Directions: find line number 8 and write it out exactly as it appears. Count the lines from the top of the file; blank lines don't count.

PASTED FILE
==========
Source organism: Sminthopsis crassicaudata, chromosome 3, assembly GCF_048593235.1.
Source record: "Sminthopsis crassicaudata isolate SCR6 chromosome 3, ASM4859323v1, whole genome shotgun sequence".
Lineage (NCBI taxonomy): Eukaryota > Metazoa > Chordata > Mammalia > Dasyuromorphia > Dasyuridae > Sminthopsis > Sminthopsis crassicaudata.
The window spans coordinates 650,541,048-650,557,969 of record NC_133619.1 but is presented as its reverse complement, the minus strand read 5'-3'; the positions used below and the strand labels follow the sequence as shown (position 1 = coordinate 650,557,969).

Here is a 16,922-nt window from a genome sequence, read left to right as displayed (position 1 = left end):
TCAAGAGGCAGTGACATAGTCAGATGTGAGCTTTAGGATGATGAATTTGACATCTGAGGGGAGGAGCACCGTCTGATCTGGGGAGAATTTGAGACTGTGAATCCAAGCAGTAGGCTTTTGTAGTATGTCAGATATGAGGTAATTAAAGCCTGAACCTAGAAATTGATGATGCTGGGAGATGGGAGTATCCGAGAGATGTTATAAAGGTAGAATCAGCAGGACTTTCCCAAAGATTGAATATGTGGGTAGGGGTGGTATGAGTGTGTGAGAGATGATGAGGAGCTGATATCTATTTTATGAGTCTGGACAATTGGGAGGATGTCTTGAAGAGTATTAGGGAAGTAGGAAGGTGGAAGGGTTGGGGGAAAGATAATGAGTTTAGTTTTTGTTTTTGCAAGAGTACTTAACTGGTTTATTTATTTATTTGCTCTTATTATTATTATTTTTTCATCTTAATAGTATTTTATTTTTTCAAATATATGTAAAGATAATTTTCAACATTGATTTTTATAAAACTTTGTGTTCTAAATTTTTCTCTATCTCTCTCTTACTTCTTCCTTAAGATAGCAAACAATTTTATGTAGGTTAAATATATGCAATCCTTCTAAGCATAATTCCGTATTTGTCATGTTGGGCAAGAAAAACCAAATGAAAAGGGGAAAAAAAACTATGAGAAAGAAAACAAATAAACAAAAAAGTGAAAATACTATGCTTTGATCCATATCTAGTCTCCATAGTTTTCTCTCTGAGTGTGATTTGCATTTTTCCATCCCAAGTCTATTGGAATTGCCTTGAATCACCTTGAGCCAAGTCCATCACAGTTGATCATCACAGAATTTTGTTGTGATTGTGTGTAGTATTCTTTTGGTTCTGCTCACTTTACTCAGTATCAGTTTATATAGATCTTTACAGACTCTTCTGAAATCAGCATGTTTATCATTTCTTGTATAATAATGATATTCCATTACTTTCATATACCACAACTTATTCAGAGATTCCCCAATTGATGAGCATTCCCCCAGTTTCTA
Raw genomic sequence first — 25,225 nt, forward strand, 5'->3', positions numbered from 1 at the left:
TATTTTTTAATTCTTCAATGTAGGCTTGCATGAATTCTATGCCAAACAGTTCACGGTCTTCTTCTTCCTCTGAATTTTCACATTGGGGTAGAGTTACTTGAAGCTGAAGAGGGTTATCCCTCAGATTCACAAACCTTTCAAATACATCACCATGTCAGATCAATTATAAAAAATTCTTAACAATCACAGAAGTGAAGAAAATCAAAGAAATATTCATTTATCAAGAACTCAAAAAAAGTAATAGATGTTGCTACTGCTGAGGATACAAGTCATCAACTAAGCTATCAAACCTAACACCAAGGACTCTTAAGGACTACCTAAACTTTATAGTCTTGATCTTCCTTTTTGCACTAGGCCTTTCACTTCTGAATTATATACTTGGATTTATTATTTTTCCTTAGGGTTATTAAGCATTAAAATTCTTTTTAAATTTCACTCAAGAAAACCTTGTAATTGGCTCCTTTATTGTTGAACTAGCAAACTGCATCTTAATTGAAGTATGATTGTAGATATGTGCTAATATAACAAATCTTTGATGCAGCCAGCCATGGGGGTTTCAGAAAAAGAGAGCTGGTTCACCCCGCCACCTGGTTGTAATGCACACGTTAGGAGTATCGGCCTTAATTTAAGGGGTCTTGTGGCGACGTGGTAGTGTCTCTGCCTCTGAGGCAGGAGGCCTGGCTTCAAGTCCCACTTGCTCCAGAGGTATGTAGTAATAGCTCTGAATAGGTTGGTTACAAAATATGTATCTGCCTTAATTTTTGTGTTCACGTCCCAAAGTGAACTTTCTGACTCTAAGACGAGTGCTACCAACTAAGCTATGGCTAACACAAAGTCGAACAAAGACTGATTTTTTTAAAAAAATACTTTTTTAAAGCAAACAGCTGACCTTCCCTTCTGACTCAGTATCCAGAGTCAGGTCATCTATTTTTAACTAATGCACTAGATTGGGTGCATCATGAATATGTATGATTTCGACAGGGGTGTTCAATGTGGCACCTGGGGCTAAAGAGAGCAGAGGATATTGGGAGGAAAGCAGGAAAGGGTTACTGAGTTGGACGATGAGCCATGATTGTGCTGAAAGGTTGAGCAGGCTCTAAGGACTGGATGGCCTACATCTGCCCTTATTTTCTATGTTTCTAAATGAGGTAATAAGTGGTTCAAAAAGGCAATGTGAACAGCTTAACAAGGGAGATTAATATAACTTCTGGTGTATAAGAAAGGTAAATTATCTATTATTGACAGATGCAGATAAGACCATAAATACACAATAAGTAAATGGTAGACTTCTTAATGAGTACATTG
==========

TATTTTTTAATTCTTCAATGTAGGCTTGCATGAATTCTATGCCAAACAGTTCACGGTCTTCTTCTTCCTCTGAATTTTCACATTGGGGTAGAGTTACTTGAAGCTGAAGAGGGTTATCCCTCAGATTCACAAACCTTTCAAATACATCACCATGTCAGATCAATTATAAAAAATTCTTAACAATCACAGAAGTGAAGAAAATCAAAGAAATATTCATTTATCAAGAACTCAAAAAAAGTAATAGATGTTGCTACTGCTGAGGATACAAGTCATCAACTAAGCTATCAAACCTAACACCAAGGACTCTTAAGGACTACCTAAACTTTATAGTCTTGATCTTCCTTTTTGCACTAGGCCTTTCACTTCTGAATTATATACTTGGATTTATTATTTTTCCTTAGGGTTATTAAGCATTAAAATTCTTTTTAAATTTCACTCAAGAAAACCTTGTAATTGGCTCCTTTATTGTTGAACTAGCAAACTGCATCTTAATTGAAGTATGATTGTAGATATGTGCTAATATAACAAATCTTTGATGCAGCCAGCCATGGGGGTTTCAGAAAAAGAGAGCTGGTTCACCCCGCCACCTGGTTGTAATGCACACGTTAGGAGTATCGGCCTTAATTTAAGGGGTCTTGTGGCGACGTGGTAGTGTCTCTGCCTCTGAGGCAGGAGGCCTGGCTTCAAGTCCCACTTGCTCCAGAGGTATGTAGTAATAGCTCTGAATAGGTTGGTTACAAAATATGTATCTGCCTTAATTTTTGTGTTCACGTCCCAAAGTGAACTTTCTGACTCTAAGACGAGTGCTACCAACTAAGCTATGGCTAACACAAAGTCGAACAAAGACTGATTTTTTTAAAAAAATACTTTTTTAAAGCAAACAGCTGACCTTCCCTTCTGACTCAGTATCCAGAGTCAGGTCATCTATTTTTAACTAATGCACTAGATTGGGTGCATCATGAATATGTATGATTTCGACAGGGGTGTTCAATGTGGCACCTGGGGCTAAAGAGAGCAGAGGATATTGGGAGGAAAGCAGGAAAGGGTTACTGAGTTGGACGATGAGCCATGATTGTGCTGAAAGGTTGAGCAGGCTCTAAGGACTGGATGGCCTACATCTGCCCTTATTTTCTATGTTTCTAAATGAGGTAATAAGTGGTTCAAAAAGGCAATGTGAACAGCTTAACAAGGGAGATTAATATAACTTCTGGTGTATAAGAAAGGTAAATTATCTATTATTGACAGATGCAGATAAGACCATAAATACACAATAAGTAAATGGTAGACTTCTTAATGAGTACATTG